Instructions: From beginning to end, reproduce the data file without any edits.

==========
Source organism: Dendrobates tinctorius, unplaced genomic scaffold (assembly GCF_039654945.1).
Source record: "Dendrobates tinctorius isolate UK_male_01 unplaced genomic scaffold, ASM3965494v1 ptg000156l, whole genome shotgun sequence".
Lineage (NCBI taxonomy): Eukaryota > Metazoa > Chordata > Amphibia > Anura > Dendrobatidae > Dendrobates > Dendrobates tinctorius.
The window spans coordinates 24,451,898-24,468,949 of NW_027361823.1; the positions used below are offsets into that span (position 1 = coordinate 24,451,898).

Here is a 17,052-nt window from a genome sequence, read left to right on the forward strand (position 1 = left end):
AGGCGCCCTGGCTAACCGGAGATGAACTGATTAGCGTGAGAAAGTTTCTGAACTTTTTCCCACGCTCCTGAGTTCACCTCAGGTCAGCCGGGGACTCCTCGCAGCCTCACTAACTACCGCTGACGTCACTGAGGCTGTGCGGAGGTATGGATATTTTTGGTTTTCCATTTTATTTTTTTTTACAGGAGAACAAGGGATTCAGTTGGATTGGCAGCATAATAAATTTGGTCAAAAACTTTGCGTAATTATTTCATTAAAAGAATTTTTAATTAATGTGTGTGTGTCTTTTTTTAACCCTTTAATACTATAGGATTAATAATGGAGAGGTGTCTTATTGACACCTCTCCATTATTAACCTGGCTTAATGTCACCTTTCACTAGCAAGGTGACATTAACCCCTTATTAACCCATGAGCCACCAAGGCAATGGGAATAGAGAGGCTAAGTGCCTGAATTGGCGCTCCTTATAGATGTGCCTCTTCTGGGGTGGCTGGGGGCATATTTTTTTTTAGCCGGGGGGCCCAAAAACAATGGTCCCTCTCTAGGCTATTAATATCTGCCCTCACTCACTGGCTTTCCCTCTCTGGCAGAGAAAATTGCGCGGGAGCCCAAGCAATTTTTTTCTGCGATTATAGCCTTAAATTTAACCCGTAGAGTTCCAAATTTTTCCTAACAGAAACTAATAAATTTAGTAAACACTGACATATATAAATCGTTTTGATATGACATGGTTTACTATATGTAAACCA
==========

Source organism: Dendrobates tinctorius, unplaced genomic scaffold (assembly GCF_039654945.1).
Source record: "Dendrobates tinctorius isolate UK_male_01 unplaced genomic scaffold, ASM3965494v1 ptg000156l, whole genome shotgun sequence".
Lineage (NCBI taxonomy): Eukaryota > Metazoa > Chordata > Amphibia > Anura > Dendrobatidae > Dendrobates > Dendrobates tinctorius.
The window spans coordinates 24,451,898-24,468,949 of NW_027361823.1; the positions used below are offsets into that span (position 1 = coordinate 24,451,898).

Here is a 17,052-nt window from a genome sequence, read left to right on the forward strand (position 1 = left end):
AGGCGCCCTGGCTAACCGGAGATGAACTGATTAGCGTGAGAAAGTTTCTGAACTTTTTCCCACGCTCCTGAGTTCACCTCAGGTCAGCCGGGGACTCCTCGCAGCCTCACTAACTACCGCTGACGTCACTGAGGCTGTGCGGAGGTATGGATATTTTTGGTTTTCCATTTTATTTTTTTTTACAGGAGAACAAGGGATTCAGTTGGATTGGCAGCATAATAAATTTGGTCAAAAACTTTGCGTAATTATTTCATTAAAAGAATTTTTAATTAATGTGTGTGTGTCTTTTTTTAACCCTTTAATACTATAGGATTAATAATGGAGAGGTGTCTTATTGACACCTCTCCATTATTAACCTGGCTTAATGTCACCTTTCACTAGCAAGGTGACATTAACCCCTTATTAACCCATGAGCCACCAAGGCAATGGGAATAGAGAGGCTAAGTGCCTGAATTGGCGCTCCTTATAGATGTGCCTCTTCTGGGGTGGCTGGGGGCATATTTTTTTTTAGCCGGGGGGCCCAAAAACAATGGTCCCTCTCTAGGCTATTAATATCTGCCCTCACTCACTGGCTTTCCCTCTCTGGCAGAGAAAATTGCGCGGGAGCCCAAGCAATTTTTTTCTGCGATTATAGCCTTAAATTTAACCCGTAGAGTTCCAAATTTTTCCTAACAGAAACTAATAAATTTAGTAAACACTGACATATATAAATCGTTTTGATATGACATGGTTTACTATATGTAAACCA